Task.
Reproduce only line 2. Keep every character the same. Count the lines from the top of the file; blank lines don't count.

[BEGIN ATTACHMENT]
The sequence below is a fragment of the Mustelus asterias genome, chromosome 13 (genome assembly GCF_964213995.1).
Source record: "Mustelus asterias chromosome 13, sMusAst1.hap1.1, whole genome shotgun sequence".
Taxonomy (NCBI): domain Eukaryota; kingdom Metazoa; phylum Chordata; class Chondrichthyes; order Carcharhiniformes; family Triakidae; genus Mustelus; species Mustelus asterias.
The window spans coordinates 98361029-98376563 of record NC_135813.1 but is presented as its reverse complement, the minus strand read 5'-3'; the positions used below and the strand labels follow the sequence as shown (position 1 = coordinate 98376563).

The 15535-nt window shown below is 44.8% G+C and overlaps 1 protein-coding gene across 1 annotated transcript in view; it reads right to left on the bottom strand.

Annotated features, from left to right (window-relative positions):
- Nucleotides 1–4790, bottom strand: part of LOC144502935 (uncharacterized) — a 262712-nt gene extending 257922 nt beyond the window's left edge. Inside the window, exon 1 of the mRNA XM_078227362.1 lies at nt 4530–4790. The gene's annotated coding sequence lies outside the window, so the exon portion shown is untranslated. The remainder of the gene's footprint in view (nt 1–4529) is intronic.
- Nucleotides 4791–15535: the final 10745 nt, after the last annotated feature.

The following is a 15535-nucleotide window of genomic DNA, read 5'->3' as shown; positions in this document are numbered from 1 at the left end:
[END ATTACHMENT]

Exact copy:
Source record: "Mustelus asterias chromosome 13, sMusAst1.hap1.1, whole genome shotgun sequence".